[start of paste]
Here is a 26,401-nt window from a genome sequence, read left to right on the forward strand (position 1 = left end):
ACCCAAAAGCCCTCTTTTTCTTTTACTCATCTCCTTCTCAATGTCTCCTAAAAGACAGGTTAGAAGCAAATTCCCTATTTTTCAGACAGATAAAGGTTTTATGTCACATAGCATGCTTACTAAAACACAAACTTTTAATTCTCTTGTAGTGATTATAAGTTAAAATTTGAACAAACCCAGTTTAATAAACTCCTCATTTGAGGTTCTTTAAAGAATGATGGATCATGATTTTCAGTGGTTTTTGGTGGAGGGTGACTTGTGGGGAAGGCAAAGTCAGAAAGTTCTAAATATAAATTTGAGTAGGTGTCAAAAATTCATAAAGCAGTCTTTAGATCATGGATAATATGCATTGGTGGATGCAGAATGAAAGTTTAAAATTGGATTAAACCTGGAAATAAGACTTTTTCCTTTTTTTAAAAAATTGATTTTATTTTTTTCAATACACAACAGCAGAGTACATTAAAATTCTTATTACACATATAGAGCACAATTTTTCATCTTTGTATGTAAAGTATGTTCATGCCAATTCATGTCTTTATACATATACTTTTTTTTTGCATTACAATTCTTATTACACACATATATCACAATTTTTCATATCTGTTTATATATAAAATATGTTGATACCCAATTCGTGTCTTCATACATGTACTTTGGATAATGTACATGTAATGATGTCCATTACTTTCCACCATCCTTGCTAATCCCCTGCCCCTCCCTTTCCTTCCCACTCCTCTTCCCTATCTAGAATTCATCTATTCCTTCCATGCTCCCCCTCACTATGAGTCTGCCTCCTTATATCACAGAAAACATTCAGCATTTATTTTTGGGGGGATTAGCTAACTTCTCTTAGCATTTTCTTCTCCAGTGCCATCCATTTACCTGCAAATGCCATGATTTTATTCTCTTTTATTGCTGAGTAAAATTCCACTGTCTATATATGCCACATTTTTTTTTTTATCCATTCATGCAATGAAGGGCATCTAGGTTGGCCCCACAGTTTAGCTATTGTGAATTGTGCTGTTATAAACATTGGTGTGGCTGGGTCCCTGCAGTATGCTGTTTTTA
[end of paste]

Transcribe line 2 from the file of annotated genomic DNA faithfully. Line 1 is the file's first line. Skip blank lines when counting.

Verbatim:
ACCCAAAAGCCCTCTTTTTCTTTTACTCATCTCCTTCTCAATGTCTCCTAAAAGACAGGTTAGAAGCAAATTCCCTATTTTTCAGACAGATAAAGGTTTTATGTCACATAGCATGCTTACTAAAACACAAACTTTTAATTCTCTTGTAGTGATTATAAGTTAAAATTTGAACAAACCCAGTTTAATAAACTCCTCATTTGAGGTTCTTTAAAGAATGATGGATCATGATTTTCAGTGGTTTTTGGTGGAGGGTGACTTGTGGGGAAGGCAAAGTCAGAAAGTTCTAAATATAAATTTGAGTAGGTGTCAAAAATTCATAAAGCAGTCTTTAGATCATGGATAATATGCATTGGTGGATGCAGAATGAAAGTTTAAAATTGGATTAAACCTGGAAATAAGACTTTTTCCTTTTTTTAAAAAATTGATTTTATTTTTTTCAATACACAACAGCAGAGTACATTAAAATTCTTATTACACATATAGAGCACAATTTTTCATCTTTGTATGTAAAGTATGTTCATGCCAATTCATGTCTTTATACATATACTTTTTTTTTGCATTACAATTCTTATTACACACATATATCACAATTTTTCATATCTGTTTATATATAAAATATGTTGATACCCAATTCGTGTCTTCATACATGTACTTTGGATAATGTACATGTAATGATGTCCATTACTTTCCACCATCCTTGCTAATCCCCTGCCCCTCCCTTTCCTTCCCACTCCTCTTCCCTATCTAGAATTCATCTATTCCTTCCATGCTCCCCCTCACTATGAGTCTGCCTCCTTATATCACAGAAAACATTCAGCATTTATTTTTGGGGGGATTAGCTAACTTCTCTTAGCATTTTCTTCTCCAGTGCCATCCATTTACCTGCAAATGCCATGATTTTATTCTCTTTTATTGCTGAGTAAAATTCCACTGTCTATATATGCCACATTTTTTTTTTTATCCATTCATGCAATGAAGGGCATCTAGGTTGGCCCCACAGTTTAGCTATTGTGAATTGTGCTGTTATAAACATTGGTGTGGCTGGGTCCCTGCAGTATGCTGTTTTTA